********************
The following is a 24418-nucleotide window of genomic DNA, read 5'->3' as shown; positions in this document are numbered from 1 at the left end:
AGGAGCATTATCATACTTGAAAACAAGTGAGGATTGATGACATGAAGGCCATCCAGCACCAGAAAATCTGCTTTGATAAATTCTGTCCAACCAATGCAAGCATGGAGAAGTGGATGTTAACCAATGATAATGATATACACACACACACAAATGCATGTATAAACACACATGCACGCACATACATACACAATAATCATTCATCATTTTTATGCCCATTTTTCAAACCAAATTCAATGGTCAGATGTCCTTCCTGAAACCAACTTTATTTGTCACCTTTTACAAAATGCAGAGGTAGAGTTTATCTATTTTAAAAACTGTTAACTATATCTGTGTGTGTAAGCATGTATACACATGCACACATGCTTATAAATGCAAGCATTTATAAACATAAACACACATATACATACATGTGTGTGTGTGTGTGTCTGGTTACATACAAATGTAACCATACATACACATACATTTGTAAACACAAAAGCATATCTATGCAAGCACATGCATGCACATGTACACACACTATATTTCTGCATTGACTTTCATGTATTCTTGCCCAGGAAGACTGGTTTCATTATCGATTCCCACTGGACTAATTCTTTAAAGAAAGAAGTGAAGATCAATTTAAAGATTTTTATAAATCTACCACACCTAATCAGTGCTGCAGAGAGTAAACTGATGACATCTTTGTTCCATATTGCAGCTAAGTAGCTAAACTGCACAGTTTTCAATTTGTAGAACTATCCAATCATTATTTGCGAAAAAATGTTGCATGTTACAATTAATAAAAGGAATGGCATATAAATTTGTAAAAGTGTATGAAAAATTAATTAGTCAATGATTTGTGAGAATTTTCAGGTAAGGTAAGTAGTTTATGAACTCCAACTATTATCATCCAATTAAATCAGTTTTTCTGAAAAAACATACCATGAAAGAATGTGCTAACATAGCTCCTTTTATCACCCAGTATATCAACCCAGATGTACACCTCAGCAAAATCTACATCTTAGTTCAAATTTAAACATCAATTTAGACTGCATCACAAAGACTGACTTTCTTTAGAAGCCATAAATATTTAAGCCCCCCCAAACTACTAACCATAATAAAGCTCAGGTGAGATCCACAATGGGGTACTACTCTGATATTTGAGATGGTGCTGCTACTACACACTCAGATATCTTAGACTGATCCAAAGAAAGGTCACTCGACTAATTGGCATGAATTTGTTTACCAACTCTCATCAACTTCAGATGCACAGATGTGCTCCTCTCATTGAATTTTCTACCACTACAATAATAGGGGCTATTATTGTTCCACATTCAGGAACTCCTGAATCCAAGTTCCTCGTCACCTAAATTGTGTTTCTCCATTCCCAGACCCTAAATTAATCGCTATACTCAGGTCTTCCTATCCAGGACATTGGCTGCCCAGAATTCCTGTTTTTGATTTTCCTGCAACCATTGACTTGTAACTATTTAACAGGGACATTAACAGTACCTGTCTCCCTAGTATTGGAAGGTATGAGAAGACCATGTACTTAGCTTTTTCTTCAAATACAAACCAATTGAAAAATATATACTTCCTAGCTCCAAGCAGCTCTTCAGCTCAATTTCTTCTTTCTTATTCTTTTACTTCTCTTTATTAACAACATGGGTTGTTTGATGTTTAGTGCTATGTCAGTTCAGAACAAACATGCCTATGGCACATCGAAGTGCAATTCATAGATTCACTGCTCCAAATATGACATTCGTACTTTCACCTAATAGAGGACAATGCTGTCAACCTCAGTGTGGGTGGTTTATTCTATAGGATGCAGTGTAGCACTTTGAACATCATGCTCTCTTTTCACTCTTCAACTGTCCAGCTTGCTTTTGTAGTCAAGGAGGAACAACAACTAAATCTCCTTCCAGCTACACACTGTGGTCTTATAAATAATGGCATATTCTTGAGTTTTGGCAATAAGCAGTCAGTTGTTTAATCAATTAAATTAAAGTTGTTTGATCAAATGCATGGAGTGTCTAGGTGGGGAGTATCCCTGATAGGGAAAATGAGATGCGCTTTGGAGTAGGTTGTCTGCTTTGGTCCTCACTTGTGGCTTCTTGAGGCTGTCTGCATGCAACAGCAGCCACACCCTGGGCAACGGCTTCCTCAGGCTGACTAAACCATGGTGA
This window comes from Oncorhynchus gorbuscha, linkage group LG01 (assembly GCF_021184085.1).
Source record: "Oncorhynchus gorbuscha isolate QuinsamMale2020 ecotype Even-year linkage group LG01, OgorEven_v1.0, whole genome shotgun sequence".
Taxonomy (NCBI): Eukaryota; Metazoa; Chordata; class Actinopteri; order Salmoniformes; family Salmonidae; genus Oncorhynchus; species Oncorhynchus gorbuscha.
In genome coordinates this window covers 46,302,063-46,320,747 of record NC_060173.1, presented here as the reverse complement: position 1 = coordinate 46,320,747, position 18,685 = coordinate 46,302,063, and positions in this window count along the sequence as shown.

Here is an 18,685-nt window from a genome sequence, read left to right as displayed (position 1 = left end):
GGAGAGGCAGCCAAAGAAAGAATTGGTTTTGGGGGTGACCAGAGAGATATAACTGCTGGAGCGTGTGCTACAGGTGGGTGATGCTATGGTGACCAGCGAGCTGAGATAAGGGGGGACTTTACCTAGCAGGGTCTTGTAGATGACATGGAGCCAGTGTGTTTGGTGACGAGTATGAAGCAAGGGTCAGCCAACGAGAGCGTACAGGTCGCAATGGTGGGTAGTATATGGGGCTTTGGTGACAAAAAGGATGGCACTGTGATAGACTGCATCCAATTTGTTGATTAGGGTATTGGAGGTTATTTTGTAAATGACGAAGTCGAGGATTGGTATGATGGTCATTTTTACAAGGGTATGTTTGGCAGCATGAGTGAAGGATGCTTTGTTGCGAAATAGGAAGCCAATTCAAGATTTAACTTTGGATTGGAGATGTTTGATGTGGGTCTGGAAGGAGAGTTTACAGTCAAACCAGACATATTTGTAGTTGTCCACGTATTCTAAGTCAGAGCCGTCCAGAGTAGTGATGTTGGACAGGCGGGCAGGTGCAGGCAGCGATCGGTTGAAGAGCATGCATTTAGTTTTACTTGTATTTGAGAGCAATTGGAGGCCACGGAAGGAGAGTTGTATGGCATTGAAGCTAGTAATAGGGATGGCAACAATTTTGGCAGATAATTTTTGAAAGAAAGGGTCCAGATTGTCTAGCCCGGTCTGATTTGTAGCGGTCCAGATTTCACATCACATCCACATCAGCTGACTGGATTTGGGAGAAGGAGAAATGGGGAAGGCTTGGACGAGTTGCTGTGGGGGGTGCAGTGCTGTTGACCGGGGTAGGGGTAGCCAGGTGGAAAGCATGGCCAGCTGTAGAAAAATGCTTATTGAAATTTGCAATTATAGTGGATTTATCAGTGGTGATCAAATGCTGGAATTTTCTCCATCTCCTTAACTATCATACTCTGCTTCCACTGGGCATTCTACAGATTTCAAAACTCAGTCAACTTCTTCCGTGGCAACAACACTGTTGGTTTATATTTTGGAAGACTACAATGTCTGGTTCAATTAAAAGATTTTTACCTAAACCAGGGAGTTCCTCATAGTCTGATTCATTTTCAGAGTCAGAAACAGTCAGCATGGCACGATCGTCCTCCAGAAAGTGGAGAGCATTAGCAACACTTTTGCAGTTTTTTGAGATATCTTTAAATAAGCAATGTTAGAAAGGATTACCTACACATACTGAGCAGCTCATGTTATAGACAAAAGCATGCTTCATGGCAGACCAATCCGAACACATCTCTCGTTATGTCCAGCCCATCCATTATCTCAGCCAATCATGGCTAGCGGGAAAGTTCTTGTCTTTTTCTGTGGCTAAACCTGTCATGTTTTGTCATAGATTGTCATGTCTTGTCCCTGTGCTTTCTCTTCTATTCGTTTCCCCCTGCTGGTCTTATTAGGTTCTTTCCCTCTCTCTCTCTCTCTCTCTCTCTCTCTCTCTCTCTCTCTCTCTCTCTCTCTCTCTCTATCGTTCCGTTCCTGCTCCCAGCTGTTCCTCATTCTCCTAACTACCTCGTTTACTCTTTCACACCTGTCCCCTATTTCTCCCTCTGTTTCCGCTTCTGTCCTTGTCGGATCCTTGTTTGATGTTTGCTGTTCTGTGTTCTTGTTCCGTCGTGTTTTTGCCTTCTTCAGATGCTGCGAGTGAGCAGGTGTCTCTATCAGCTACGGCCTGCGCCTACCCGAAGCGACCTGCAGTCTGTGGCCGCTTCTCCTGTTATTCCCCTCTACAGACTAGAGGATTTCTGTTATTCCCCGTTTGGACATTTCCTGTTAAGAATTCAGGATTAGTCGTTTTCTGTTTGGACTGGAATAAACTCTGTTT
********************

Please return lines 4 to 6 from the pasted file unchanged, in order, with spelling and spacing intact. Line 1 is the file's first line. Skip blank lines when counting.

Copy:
Source record: "Oncorhynchus gorbuscha isolate QuinsamMale2020 ecotype Even-year linkage group LG01, OgorEven_v1.0, whole genome shotgun sequence".
Taxonomy (NCBI): Eukaryota; Metazoa; Chordata; class Actinopteri; order Salmoniformes; family Salmonidae; genus Oncorhynchus; species Oncorhynchus gorbuscha.
In genome coordinates this window covers 46,302,063-46,320,747 of record NC_060173.1, presented here as the reverse complement: position 1 = coordinate 46,320,747, position 18,685 = coordinate 46,302,063, and positions in this window count along the sequence as shown.